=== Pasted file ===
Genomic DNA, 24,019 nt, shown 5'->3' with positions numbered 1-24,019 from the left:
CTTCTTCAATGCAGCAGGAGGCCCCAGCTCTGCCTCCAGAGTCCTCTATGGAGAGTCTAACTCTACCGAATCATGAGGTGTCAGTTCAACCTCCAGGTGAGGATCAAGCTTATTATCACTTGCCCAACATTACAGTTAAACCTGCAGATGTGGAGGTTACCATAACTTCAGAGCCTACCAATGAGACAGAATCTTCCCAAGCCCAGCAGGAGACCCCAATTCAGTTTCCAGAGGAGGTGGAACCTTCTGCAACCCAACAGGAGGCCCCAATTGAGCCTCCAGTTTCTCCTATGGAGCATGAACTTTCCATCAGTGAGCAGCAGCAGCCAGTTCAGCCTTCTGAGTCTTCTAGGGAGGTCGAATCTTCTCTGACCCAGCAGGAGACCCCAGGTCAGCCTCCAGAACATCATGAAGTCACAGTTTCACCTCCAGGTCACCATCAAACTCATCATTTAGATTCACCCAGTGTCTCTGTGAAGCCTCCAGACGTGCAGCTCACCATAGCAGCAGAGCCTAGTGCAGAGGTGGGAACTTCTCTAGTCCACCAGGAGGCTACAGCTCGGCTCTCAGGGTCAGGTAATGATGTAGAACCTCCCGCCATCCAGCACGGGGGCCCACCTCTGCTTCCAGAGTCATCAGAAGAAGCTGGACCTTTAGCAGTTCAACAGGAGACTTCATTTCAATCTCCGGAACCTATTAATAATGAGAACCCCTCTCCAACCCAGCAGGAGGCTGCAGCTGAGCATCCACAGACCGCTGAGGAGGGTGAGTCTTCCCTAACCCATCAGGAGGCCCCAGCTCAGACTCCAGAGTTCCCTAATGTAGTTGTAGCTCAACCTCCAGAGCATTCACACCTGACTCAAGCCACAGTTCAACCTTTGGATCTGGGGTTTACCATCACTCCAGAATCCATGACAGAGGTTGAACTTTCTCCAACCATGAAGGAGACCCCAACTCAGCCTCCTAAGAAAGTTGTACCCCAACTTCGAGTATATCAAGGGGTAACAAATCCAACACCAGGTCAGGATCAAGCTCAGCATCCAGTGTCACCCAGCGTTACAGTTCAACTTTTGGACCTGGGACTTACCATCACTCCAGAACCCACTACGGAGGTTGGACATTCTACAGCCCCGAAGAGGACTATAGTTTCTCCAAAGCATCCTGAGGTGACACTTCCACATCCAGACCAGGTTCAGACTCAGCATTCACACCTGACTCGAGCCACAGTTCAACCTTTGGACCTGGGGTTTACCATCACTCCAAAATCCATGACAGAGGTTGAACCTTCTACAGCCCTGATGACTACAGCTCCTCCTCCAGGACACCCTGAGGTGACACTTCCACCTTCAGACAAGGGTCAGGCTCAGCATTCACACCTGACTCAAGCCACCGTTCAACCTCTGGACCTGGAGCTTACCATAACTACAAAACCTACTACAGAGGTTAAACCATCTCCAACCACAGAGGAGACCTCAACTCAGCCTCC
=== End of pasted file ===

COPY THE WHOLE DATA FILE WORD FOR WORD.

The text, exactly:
Genomic DNA, 24,019 nt, shown 5'->3' with positions numbered 1-24,019 from the left:
CTTCTTCAATGCAGCAGGAGGCCCCAGCTCTGCCTCCAGAGTCCTCTATGGAGAGTCTAACTCTACCGAATCATGAGGTGTCAGTTCAACCTCCAGGTGAGGATCAAGCTTATTATCACTTGCCCAACATTACAGTTAAACCTGCAGATGTGGAGGTTACCATAACTTCAGAGCCTACCAATGAGACAGAATCTTCCCAAGCCCAGCAGGAGACCCCAATTCAGTTTCCAGAGGAGGTGGAACCTTCTGCAACCCAACAGGAGGCCCCAATTGAGCCTCCAGTTTCTCCTATGGAGCATGAACTTTCCATCAGTGAGCAGCAGCAGCCAGTTCAGCCTTCTGAGTCTTCTAGGGAGGTCGAATCTTCTCTGACCCAGCAGGAGACCCCAGGTCAGCCTCCAGAACATCATGAAGTCACAGTTTCACCTCCAGGTCACCATCAAACTCATCATTTAGATTCACCCAGTGTCTCTGTGAAGCCTCCAGACGTGCAGCTCACCATAGCAGCAGAGCCTAGTGCAGAGGTGGGAACTTCTCTAGTCCACCAGGAGGCTACAGCTCGGCTCTCAGGGTCAGGTAATGATGTAGAACCTCCCGCCATCCAGCACGGGGGCCCACCTCTGCTTCCAGAGTCATCAGAAGAAGCTGGACCTTTAGCAGTTCAACAGGAGACTTCATTTCAATCTCCGGAACCTATTAATAATGAGAACCCCTCTCCAACCCAGCAGGAGGCTGCAGCTGAGCATCCACAGACCGCTGAGGAGGGTGAGTCTTCCCTAACCCATCAGGAGGCCCCAGCTCAGACTCCAGAGTTCCCTAATGTAGTTGTAGCTCAACCTCCAGAGCATTCACACCTGACTCAAGCCACAGTTCAACCTTTGGATCTGGGGTTTACCATCACTCCAGAATCCATGACAGAGGTTGAACTTTCTCCAACCATGAAGGAGACCCCAACTCAGCCTCCTAAGAAAGTTGTACCCCAACTTCGAGTATATCAAGGGGTAACAAATCCAACACCAGGTCAGGATCAAGCTCAGCATCCAGTGTCACCCAGCGTTACAGTTCAACTTTTGGACCTGGGACTTACCATCACTCCAGAACCCACTACGGAGGTTGGACATTCTACAGCCCCGAAGAGGACTATAGTTTCTCCAAAGCATCCTGAGGTGACACTTCCACATCCAGACCAGGTTCAGACTCAGCATTCACACCTGACTCGAGCCACAGTTCAACCTTTGGACCTGGGGTTTACCATCACTCCAAAATCCATGACAGAGGTTGAACCTTCTACAGCCCTGATGACTACAGCTCCTCCTCCAGGACACCCTGAGGTGACACTTCCACCTTCAGACAAGGGTCAGGCTCAGCATTCACACCTGACTCAAGCCACCGTTCAACCTCTGGACCTGGAGCTTACCATAACTACAAAACCTACTACAGAGGTTAAACCATCTCCAACCACAGAGGAGACCTCAACTCAGCCTCC